Isn’t it unfair how when we are all grown up and out the nest, we don’t return the care we received from our parents?
Isn’t it unfair how a woman who by all means is considered a pensioner but still has to work?
It is rather unfair that such a woman especially on chronic medication has to travel long distances day in and day out to put food on the table.
The cleaner in our office (let’s call her Ma Ester) is an old lady who has high blood pressure. She is really nice but you can see the difficulty when she does her work. She has no choice – so she says.
She lives with her 3 year old grandson. Just after the birth, her son (the child’s father) died. Not long after that, the mother gave the baby to Ma Ester to raise. Now, Ma Ester, as a 60-something year old woman, has to work cleaning offices to keep things afloat.
Ma Ester has a daughter in her early 20s. This daughter, unlike her mother, lives in an upmarket suburb. She just recently bought herself a new car. Ma Ester says that the daughter does visit often. On weekends she has supper with her and the grandson.
Maybe I’m just being different but is that really fair?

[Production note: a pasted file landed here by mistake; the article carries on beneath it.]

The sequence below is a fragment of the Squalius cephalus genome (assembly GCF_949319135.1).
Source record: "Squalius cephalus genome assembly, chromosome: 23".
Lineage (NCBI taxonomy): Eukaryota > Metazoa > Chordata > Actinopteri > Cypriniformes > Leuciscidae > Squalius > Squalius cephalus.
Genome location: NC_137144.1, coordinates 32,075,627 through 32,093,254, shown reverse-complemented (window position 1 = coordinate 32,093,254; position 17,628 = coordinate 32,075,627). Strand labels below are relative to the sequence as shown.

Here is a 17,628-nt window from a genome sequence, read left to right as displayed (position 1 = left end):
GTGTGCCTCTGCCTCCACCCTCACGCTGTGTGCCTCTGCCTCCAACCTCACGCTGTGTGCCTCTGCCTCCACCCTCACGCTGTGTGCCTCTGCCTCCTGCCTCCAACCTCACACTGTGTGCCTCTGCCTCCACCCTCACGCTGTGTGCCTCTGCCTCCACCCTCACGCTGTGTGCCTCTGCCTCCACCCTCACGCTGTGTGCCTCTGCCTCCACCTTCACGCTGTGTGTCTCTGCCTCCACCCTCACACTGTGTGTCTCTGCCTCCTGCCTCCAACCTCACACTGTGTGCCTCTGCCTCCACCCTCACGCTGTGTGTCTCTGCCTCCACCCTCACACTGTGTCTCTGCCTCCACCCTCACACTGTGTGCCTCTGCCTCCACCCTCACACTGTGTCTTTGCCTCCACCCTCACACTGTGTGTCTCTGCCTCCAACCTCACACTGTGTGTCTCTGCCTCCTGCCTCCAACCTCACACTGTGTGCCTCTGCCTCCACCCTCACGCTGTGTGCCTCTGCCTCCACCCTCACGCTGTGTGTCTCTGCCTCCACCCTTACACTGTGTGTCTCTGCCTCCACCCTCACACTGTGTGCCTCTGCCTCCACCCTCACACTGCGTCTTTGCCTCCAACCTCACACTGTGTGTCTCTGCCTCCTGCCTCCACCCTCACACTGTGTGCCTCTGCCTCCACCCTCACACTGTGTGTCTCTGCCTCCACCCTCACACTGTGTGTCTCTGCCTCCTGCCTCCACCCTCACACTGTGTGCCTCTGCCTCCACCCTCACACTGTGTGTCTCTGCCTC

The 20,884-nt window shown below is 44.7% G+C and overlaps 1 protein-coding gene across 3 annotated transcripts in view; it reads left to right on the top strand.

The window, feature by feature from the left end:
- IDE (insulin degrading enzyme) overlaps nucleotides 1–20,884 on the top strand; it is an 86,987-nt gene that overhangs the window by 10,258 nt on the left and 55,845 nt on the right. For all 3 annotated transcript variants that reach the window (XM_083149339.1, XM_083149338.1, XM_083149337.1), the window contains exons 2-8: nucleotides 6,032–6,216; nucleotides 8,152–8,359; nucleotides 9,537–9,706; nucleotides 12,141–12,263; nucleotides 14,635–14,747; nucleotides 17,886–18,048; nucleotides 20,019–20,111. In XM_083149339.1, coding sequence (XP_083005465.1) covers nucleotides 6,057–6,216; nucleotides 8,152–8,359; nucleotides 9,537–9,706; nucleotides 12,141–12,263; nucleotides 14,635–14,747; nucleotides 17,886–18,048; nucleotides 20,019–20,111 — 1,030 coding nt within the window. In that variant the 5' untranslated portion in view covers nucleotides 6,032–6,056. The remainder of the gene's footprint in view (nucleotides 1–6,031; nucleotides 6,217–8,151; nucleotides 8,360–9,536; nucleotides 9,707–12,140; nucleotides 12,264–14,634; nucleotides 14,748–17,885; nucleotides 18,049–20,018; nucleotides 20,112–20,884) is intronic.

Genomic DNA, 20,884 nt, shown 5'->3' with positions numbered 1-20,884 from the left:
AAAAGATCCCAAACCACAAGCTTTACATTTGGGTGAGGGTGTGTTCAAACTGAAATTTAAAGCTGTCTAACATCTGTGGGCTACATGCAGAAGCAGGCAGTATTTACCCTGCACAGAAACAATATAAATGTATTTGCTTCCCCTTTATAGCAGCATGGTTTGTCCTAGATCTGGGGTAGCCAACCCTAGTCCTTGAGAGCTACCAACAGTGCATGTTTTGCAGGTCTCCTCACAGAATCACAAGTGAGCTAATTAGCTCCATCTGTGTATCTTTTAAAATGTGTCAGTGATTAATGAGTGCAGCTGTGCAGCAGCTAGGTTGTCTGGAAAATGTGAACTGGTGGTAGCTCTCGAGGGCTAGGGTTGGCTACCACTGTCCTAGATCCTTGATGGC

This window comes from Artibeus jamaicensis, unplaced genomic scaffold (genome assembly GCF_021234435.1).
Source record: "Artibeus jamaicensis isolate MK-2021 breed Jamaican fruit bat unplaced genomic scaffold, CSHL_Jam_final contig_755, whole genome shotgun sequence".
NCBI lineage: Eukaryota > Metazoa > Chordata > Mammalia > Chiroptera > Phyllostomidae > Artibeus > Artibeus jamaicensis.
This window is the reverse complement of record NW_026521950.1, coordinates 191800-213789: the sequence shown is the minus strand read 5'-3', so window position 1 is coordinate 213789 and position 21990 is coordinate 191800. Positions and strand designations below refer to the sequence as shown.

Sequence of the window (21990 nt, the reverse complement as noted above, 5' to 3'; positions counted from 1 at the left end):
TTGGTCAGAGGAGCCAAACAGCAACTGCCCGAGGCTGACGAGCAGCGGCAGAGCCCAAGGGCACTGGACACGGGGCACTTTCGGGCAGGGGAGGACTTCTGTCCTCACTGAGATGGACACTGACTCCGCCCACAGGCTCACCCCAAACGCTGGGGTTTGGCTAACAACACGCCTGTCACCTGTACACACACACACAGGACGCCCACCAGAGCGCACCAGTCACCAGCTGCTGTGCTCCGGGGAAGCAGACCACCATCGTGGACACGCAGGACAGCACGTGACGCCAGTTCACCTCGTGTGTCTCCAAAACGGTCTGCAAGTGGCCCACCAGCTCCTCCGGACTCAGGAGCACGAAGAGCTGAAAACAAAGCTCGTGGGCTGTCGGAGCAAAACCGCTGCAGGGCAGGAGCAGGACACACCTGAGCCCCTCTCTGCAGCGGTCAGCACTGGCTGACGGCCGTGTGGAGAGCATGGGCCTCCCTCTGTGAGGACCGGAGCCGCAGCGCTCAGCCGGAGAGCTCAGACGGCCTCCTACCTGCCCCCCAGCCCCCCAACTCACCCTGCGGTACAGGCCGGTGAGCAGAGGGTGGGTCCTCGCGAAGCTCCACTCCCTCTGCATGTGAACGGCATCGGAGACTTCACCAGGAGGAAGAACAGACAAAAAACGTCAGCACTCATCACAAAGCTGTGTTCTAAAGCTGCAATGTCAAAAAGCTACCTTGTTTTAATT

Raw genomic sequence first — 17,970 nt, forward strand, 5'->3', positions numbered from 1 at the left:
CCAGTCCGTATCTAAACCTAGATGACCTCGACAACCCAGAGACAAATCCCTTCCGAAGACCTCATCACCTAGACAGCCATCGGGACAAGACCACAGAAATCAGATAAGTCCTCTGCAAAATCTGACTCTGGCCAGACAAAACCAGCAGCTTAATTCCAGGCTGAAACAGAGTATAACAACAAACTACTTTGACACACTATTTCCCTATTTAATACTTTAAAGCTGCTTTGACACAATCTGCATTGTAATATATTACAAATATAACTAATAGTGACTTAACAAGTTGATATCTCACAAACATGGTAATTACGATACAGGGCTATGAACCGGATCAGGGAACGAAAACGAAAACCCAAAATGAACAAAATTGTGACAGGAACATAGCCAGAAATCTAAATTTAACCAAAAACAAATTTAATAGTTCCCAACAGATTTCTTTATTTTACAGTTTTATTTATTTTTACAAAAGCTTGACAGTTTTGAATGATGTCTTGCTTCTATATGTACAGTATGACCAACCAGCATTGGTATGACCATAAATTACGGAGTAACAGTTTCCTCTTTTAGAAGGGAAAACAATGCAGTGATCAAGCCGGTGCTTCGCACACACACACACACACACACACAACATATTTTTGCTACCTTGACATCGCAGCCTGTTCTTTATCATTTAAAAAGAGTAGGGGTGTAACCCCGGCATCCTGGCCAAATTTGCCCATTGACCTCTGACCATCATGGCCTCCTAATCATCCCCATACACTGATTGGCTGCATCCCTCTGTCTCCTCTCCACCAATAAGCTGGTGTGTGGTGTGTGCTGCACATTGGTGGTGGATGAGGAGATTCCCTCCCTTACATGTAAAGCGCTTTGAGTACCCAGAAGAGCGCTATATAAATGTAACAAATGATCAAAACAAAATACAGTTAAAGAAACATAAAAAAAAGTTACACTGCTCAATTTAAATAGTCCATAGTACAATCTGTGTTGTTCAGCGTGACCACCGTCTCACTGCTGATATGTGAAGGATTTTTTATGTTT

Your mother who is on chronic medication is living in the township, raising your nephew since he was an infant and you’re living in an upmarket suburb driving a new car? Yes, you visit every weekend but she could do with some help, surely. Especially since in her old age she had to raise that boy since infant days. She’s supposed to take it easy at her age not get up at 05:00 each day to take that boy to crèche and make the journey to work which by the way is not that far from where you work and live.
I’m not saying this daughter needs to give up her dreams altogether because that is the dream of every parent – to see their children succeed. Yet, if she could afford a brand new car -which according to Ma Ester costs about half a million rand- driving a second hand car for some time, why couldn’t she have her mom and nephew live with her? This daughter doesn’t live and work far from where Ma Ester works so it could lessen the travelling stress. Maybe Ma Ester is comfortable and she perhaps doesn’t want to be a burden or an embarrassment to her daughter but let’s face it. When Ma Ester really can’t do things anymore, that child is most probably still going to be in primary school. How unfair on him?
I feel so bad. Not just for Ma Ester but for all the “pensioners” who have no choice but to work. I see lots of them on the bus.
It breaks my heart.